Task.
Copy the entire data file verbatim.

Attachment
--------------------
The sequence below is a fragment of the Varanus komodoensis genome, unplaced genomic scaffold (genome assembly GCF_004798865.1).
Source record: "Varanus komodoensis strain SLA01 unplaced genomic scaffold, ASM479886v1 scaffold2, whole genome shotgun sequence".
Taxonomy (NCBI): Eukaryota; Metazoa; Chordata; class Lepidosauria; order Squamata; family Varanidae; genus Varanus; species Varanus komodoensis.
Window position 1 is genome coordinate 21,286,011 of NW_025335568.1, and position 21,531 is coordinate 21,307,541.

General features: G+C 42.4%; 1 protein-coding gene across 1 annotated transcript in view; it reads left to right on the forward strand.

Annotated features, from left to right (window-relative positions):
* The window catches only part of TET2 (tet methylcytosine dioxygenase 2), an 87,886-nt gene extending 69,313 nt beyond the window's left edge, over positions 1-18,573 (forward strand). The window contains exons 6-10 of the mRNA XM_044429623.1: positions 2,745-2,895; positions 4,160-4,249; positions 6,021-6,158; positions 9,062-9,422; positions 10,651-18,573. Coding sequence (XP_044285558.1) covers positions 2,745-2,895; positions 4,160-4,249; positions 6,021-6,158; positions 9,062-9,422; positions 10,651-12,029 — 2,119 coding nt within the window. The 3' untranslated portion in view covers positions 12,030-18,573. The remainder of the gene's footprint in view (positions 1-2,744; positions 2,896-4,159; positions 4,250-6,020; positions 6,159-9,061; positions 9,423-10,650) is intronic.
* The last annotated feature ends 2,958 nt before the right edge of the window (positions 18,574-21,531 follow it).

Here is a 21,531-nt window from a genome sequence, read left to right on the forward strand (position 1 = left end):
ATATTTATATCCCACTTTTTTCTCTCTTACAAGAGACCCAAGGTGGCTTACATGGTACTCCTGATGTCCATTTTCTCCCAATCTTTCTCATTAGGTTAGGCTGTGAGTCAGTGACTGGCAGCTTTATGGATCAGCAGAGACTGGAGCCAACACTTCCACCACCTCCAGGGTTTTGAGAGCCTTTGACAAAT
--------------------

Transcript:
The sequence below is a fragment of the Varanus komodoensis genome, unplaced genomic scaffold (genome assembly GCF_004798865.1).
Source record: "Varanus komodoensis strain SLA01 unplaced genomic scaffold, ASM479886v1 scaffold2, whole genome shotgun sequence".
Taxonomy (NCBI): Eukaryota; Metazoa; Chordata; class Lepidosauria; order Squamata; family Varanidae; genus Varanus; species Varanus komodoensis.
Window position 1 is genome coordinate 21,286,011 of NW_025335568.1, and position 21,531 is coordinate 21,307,541.

General features: G+C 42.4%; 1 protein-coding gene across 1 annotated transcript in view; it reads left to right on the forward strand.

Annotated features, from left to right (window-relative positions):
* The window catches only part of TET2 (tet methylcytosine dioxygenase 2), an 87,886-nt gene extending 69,313 nt beyond the window's left edge, over positions 1-18,573 (forward strand). The window contains exons 6-10 of the mRNA XM_044429623.1: positions 2,745-2,895; positions 4,160-4,249; positions 6,021-6,158; positions 9,062-9,422; positions 10,651-18,573. Coding sequence (XP_044285558.1) covers positions 2,745-2,895; positions 4,160-4,249; positions 6,021-6,158; positions 9,062-9,422; positions 10,651-12,029 — 2,119 coding nt within the window. The 3' untranslated portion in view covers positions 12,030-18,573. The remainder of the gene's footprint in view (positions 1-2,744; positions 2,896-4,159; positions 4,250-6,020; positions 6,159-9,061; positions 9,423-10,650) is intronic.
* The last annotated feature ends 2,958 nt before the right edge of the window (positions 18,574-21,531 follow it).

Here is a 21,531-nt window from a genome sequence, read left to right on the forward strand (position 1 = left end):
ATATTTATATCCCACTTTTTTCTCTCTTACAAGAGACCCAAGGTGGCTTACATGGTACTCCTGATGTCCATTTTCTCCCAATCTTTCTCATTAGGTTAGGCTGTGAGTCAGTGACTGGCAGCTTTATGGATCAGCAGAGACTGGAGCCAACACTTCCACCACCTCCAGGGTTTTGAGAGCCTTTGACAAAT